Injection to Mitigate Opioid Addiction Approved by the FDA

The Food and Drug Administration (FDA) has approved Sublocade, an injection version of their commonly-used opioid addiction treatment medication Suboxone.

Indivior is the company behind both Sublocade and Suboxone, and they say that unlike Vivitrol, which is an inject-able extended-release version of naltrexone, Sublocade will not require patients to detox first and will have the potential to reduce abuse. The drug could reduce relapses as well as the stigma that surrounds Suboxone tablets.

With the new injection is administered by a health professional each month, the potential for abuse is reduced, making the treatment appear more legitimate and effective than others.

The advisory panel at the FDA voted to approve the new drug 18 to 1. It is a move that some hope can facilitate curbing the opioid crisis.

Saying Sublocade may become “part of our ongoing work in supporting the treatment of those suffering from opioids,” FDA Commissioner Scott Gottlieb said in a press release that they will “continue to pursue efforts to promote more widespread use of existing, safe and effective FDA-approved therapies to treat addiction.”

The FDA approval comes after a randomized, controlled clinical trial with 848 adults who are suffering from opioid abuse and had already began a Suboxone regimen.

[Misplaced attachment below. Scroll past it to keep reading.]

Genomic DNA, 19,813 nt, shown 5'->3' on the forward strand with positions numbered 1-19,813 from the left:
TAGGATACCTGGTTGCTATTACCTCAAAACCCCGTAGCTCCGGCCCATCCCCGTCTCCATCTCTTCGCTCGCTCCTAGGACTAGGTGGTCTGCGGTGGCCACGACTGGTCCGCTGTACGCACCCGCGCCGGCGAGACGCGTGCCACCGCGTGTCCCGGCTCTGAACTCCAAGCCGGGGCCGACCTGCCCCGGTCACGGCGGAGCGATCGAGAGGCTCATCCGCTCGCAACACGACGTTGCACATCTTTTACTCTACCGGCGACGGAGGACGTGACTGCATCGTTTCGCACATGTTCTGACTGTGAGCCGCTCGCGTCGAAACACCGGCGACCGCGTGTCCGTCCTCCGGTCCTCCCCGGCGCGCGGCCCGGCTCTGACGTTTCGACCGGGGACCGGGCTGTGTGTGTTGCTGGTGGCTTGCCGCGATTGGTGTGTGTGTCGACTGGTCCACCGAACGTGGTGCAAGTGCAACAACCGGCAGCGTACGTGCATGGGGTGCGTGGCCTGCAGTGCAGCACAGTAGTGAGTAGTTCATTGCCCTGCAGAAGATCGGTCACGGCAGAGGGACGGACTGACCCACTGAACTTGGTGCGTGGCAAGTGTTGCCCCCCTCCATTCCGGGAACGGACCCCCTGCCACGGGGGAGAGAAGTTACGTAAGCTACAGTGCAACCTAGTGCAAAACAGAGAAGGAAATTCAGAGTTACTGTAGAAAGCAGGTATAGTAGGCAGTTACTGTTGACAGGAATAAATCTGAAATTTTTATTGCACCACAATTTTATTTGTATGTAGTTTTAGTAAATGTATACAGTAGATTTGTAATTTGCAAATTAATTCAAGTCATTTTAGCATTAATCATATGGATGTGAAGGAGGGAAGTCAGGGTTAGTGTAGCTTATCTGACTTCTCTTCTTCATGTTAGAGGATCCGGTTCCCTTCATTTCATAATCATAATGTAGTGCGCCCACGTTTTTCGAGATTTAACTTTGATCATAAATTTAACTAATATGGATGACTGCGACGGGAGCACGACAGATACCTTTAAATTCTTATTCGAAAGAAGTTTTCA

Urinalysis tests showed that those using Sublocade went weeks without positive urine tests, or self-reported instances of opioid use. It was more than those who were given placebo pills. The higher proportion of patients using Sublocade showed no evidence of illegal opioid use throughout treatment.

Subclocade is administered using an abdominal injection from a health professional in tandem with daily doses of sublingual buprenorphine.

As the opioid crisis proliferates, there has been more spending on Medicaid for addiction treatment prescriptions than ever before. It nearly doubled from 2011 to 2016. Without requiring detox, Sublocade could see widespread use, including as a part of the justice system.

Judges, however, have been skeptical to bring in buprenorphine tablets because of their potential for trade and abuse.

Although the new drug claims to work without detox, it is unclear how effective it will be, if it will exacerbate some addictions, or lead to physical health complications.